So far our project can go from a loading screen to a main menu. You can “start” a “New Game” but nothing is really happening under the hood. The AppFlow will just start another pass of its own loop and show the menu once again. In this lesson we will connect the menu selection to the process of actually creating a game.
It’s a bird, no it’s a plane, no – it’s interface injection!
In the previous lesson we started implementing the Main Menu. In order to see what you were working on I provided a temporary “DemoFlow” method that connected together the various abilities of the menu into a sequence of tasks. In this lesson we will elaborate on the idea of a “Flow” as a reusable pattern – one which is an alternative to the StateMachine.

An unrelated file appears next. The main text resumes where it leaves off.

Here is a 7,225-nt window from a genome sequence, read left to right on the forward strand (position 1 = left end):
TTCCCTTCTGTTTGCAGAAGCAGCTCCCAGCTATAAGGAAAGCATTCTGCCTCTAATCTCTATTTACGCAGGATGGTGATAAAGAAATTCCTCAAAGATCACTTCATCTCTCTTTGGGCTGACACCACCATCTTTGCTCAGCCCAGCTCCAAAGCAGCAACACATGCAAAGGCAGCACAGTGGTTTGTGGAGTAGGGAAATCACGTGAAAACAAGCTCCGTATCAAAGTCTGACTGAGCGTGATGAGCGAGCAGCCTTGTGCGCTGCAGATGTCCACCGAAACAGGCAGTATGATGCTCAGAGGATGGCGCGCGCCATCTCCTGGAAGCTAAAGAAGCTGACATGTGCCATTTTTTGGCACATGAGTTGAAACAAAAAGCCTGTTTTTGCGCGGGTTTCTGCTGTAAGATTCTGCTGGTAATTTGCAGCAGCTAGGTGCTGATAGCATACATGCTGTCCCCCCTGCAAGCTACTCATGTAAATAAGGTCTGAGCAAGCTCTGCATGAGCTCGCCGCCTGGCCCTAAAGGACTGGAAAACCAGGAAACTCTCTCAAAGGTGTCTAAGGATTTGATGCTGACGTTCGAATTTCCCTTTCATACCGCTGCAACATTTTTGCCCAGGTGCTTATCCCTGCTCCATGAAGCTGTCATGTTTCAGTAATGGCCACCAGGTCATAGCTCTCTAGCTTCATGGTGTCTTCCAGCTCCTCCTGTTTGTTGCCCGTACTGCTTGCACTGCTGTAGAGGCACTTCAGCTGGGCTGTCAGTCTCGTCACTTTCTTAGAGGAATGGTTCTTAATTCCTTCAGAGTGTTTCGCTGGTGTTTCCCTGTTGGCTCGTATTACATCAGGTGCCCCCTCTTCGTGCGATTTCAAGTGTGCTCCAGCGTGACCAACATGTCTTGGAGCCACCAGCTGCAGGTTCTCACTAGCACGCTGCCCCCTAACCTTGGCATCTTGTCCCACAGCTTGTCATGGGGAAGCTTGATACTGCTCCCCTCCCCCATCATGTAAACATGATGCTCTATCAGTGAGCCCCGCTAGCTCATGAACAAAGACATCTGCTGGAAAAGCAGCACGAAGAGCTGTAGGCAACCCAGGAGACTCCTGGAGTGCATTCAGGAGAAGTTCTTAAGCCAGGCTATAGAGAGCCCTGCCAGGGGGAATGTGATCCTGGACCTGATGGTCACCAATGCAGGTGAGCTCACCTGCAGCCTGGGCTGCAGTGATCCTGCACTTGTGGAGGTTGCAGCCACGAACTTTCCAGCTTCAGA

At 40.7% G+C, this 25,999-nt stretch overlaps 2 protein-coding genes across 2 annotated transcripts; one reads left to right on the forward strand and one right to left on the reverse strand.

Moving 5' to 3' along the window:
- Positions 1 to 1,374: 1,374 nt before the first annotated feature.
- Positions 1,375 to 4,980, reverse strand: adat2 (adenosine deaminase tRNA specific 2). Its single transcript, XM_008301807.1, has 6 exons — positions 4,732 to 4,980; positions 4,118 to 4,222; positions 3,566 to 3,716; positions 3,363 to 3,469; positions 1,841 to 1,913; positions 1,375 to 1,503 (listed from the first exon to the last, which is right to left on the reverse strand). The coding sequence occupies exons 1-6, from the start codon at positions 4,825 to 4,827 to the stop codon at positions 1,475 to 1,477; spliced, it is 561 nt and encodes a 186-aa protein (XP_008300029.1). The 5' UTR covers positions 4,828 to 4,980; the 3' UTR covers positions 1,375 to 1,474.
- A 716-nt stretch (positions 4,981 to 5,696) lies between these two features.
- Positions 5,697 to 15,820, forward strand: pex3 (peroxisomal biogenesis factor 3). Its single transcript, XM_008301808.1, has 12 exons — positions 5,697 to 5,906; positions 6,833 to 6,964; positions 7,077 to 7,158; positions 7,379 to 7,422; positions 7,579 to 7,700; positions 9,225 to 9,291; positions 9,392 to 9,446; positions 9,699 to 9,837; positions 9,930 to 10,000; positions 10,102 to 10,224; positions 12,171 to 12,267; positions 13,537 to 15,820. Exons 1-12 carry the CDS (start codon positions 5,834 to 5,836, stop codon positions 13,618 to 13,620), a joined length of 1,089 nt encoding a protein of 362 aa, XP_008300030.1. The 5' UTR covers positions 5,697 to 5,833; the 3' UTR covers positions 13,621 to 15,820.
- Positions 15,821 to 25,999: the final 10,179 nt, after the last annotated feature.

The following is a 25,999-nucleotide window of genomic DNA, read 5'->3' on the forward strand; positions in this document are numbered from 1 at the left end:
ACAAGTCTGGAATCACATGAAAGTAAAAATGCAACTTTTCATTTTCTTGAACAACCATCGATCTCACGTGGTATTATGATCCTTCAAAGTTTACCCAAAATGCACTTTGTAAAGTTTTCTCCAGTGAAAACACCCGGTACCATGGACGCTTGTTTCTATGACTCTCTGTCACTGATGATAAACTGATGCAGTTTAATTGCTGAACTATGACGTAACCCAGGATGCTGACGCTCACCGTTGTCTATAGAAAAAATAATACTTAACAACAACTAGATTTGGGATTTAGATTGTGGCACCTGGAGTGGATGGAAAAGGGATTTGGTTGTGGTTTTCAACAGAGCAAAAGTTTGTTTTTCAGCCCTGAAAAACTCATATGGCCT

Controlling a sequence of events over time can be tricky. This is particularly the case when there is a lot of state that can be changed from more than one path through your code. In this lesson we will see how task based asynchronous programming can approach this problem while creating a Main Menu scene.
It has been a while since my last post, and you may need to wait a bit longer still. With the arrival of summer I have had a lot happen all at once, family moving, a wedding, vacation coming up etc. This is only a quick post so you all know I am still here and to give a quick preview of what is coming next…
Ability scores are an important game mechanic that relate the skills and abilities of creatures and characters to a simple number.
An Entity is nothing without its Components. It does nothing without its Systems.
Have you been wondering how we are going to persist our object graph? In this lesson we take the next step in laying that foundation by creating a unique identifier for everything.
There are many types of Collections beyond List. Let’s discuss them and show how to make them work with our Data, including serialization.
In this lesson we will be creating a system that will let us easily persist the entire object graph of our game.